A senior record industry exec said musicians who call for action on climate change while their music is sold in physical formats were acting hypocritically.

Sir Robin Millar – who has produced 44 British No. 1 hit singles during a career that spans over 50 years – expressed anger that big-name artists weren’t trying to end the use of CDs and vinyl, which he said were basically “chopped-down trees and plastic.”

In a recent interview, Millar told the Guardian: “I am baffled that no large record company has had the backing of a big-selling artist to stop making physical records.” He added: “How can anybody stand up and say ‘save the planet’? Artists are awful for hypocritical bandwagonery.”

READ MORE: Vinyl Can Go Green, But Records Will Cost More

Millar insisted he’ is no “militant climate warrior,” which perhaps is demonstrated in the fact he has one home in the U.K. and another in Morocco. However, the boss of management company Blue Raincoat Music and a former member of Elton John and the Rolling Stones’ organizations was arguing his case despite negativity from shareholders, who remain comfortable with the profits made from selling physical formats.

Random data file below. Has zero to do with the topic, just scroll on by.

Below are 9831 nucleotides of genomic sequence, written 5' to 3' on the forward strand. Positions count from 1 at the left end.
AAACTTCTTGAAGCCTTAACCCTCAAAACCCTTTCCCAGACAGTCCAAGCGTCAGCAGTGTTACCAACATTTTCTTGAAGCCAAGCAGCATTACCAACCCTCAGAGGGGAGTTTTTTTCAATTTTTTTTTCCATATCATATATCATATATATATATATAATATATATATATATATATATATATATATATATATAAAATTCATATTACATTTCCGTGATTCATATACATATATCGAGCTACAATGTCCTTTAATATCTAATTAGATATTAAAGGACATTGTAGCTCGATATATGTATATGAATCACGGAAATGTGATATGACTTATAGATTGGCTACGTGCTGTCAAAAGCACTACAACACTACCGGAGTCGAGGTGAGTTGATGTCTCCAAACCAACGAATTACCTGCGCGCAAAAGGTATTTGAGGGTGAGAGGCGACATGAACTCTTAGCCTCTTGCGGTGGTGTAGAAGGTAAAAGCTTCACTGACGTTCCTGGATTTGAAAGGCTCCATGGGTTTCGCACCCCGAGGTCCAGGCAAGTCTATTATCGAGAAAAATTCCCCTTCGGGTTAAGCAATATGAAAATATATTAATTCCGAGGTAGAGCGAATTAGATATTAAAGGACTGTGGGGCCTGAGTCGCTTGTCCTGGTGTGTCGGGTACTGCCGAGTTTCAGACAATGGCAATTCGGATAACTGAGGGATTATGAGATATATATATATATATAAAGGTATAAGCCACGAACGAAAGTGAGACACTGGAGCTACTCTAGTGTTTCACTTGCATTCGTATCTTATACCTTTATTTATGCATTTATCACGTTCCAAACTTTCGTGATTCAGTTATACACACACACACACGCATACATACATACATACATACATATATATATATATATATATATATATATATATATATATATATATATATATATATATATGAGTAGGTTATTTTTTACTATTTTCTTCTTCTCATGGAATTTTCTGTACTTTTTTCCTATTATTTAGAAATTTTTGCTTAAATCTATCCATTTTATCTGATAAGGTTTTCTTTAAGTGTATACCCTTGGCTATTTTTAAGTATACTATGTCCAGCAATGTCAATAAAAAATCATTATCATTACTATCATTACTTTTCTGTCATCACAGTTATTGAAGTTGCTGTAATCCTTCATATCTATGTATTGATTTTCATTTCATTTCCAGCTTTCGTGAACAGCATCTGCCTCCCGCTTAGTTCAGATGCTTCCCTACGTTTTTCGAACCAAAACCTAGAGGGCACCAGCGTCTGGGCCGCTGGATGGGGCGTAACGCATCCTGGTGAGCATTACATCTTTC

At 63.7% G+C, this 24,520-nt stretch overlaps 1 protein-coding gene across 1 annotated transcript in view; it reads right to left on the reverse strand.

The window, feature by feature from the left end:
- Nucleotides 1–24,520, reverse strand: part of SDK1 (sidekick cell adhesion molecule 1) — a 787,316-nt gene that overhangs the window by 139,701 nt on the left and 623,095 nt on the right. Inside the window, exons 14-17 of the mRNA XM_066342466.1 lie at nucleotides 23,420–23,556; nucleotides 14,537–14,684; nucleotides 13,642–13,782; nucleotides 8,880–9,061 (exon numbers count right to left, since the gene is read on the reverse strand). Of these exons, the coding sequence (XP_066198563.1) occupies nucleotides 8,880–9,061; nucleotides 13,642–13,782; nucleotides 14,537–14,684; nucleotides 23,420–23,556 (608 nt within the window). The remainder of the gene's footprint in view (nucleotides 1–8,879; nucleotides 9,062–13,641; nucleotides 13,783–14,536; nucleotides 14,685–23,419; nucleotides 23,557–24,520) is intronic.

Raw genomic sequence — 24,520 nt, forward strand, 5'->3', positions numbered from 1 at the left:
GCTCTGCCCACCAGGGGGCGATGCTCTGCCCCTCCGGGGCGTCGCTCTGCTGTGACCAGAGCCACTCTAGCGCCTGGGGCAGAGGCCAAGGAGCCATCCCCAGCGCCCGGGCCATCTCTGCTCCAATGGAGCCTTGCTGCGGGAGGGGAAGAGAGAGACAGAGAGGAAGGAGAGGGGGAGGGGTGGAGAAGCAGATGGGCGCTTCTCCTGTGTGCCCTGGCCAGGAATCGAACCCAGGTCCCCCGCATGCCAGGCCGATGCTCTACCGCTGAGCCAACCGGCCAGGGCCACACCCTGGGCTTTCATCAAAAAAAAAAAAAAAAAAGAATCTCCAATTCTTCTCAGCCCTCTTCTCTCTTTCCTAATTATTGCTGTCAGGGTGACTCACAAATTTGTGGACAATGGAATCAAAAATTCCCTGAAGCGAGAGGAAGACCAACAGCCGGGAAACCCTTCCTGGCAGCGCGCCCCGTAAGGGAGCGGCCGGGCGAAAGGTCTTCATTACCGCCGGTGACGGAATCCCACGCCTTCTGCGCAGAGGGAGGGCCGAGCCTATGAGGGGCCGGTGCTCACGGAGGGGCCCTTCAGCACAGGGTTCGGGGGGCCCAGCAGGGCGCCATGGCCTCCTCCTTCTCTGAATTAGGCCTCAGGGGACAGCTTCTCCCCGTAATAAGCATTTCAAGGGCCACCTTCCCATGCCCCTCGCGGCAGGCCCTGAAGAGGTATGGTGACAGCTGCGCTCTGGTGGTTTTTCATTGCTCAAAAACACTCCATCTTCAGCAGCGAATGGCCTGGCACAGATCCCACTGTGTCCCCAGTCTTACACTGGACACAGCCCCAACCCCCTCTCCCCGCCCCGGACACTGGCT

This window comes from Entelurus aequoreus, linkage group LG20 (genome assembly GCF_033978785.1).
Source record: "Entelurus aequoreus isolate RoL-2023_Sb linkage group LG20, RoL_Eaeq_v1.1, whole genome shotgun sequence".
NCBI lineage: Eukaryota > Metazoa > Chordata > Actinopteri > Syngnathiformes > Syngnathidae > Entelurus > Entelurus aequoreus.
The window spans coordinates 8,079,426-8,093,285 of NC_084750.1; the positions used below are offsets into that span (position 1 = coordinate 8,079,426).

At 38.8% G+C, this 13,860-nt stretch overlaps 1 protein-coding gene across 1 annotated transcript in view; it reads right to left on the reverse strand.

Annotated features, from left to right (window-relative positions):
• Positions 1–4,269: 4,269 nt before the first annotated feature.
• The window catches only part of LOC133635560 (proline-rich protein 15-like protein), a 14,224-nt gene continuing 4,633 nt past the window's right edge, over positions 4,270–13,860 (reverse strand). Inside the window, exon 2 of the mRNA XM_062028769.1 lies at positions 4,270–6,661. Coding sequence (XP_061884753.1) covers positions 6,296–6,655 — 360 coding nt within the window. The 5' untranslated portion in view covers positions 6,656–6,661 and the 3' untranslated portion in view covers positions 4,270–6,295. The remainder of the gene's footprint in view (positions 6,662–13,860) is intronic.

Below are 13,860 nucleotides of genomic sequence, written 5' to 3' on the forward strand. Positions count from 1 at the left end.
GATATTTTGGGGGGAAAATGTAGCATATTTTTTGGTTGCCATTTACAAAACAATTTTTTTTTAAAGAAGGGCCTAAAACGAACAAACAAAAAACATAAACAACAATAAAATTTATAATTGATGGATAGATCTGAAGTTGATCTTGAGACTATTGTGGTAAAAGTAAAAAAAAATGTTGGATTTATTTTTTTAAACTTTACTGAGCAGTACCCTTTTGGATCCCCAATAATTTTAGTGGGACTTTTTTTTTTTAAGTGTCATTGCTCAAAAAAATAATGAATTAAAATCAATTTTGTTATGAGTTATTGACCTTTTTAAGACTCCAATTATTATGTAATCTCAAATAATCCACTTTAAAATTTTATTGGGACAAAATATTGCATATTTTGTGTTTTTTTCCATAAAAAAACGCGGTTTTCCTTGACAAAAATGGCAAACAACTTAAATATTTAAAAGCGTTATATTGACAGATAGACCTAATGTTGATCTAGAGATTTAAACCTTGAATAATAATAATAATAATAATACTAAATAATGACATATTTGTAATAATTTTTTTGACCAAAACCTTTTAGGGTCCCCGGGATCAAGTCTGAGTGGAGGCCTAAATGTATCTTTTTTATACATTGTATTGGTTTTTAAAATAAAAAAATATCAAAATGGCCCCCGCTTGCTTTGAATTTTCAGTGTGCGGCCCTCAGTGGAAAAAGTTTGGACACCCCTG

“I measure my success in record sales,” he stated, while also noting: “The shareholders go: ‘This is terrible. We have to get out now, now, now’.” That short-termism, he said, was contributing to the problematic situation.

A good example of Millar’s ire could be Ozzy Osbourne, who’s been vocal in recent times about ending the “age of plastic” in association with Greenpeace. “World leaders are negotiating the #PlasticsTreaty at UNEP in Nairobi right now,” he tweeted last month. “Incredibly 143 fossil fuel and chemical industry lobbyists are there too! They are putting profits before our planet. We need to reduce plastic production.” However, his website currently displays 12 different physical versions of his latest album Patient Number 9 for sale.


Industry Exec Claims Tours Belong In The Past

In another example, the Stones recently announced 30 different covers for a limited vinyl editions of new album Hackney Diamonds, in a tie-in with MLB. But the band have been active in climate change for two decades, aiming for carbon neutrality on tour since 2003.

In 2019 Mick Jagger spoke out on climate change, saying: “We are in a very difficult situation at the moment… where all the environmental controls that were put in place – that perhaps were just about adequate ... have been rolled back.” He added: “The U.S., which should be the world leader in environmental control, has lost that and has decided to go the other way.”

Meanwhile, Millar went further still, saying that digital music now matches the quality of vinyl – therefore suggesting that the old format was unnecessary – and also that world tours could now be replaced by streamed events.

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Gallery Credit: Stacker

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